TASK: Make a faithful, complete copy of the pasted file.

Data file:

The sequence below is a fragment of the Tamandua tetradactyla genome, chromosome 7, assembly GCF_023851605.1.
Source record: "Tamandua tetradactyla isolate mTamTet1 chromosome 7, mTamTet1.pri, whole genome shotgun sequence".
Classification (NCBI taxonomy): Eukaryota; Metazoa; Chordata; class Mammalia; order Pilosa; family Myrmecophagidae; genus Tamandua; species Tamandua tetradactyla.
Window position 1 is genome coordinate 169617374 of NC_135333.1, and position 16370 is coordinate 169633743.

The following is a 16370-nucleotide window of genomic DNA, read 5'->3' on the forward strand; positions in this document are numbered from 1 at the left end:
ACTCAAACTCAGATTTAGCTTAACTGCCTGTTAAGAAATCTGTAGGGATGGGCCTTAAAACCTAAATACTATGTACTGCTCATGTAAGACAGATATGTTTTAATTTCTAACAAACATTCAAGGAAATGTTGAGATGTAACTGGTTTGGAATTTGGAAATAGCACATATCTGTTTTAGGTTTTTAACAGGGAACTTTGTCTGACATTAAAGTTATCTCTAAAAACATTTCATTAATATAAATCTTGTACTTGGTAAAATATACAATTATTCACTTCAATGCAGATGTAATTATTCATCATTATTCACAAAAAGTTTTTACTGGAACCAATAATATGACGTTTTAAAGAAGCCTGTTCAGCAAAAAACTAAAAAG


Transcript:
The sequence below is a fragment of the Tamandua tetradactyla genome, chromosome 7, assembly GCF_023851605.1.
Source record: "Tamandua tetradactyla isolate mTamTet1 chromosome 7, mTamTet1.pri, whole genome shotgun sequence".
Classification (NCBI taxonomy): Eukaryota; Metazoa; Chordata; class Mammalia; order Pilosa; family Myrmecophagidae; genus Tamandua; species Tamandua tetradactyla.
Window position 1 is genome coordinate 169617374 of NC_135333.1, and position 16370 is coordinate 169633743.

The following is a 16370-nucleotide window of genomic DNA, read 5'->3' on the forward strand; positions in this document are numbered from 1 at the left end:
ACTCAAACTCAGATTTAGCTTAACTGCCTGTTAAGAAATCTGTAGGGATGGGCCTTAAAACCTAAATACTATGTACTGCTCATGTAAGACAGATATGTTTTAATTTCTAACAAACATTCAAGGAAATGTTGAGATGTAACTGGTTTGGAATTTGGAAATAGCACATATCTGTTTTAGGTTTTTAACAGGGAACTTTGTCTGACATTAAAGTTATCTCTAAAAACATTTCATTAATATAAATCTTGTACTTGGTAAAATATACAATTATTCACTTCAATGCAGATGTAATTATTCATCATTATTCACAAAAAGTTTTTACTGGAACCAATAATATGACGTTTTAAAGAAGCCTGTTCAGCAAAAAACTAAAAAG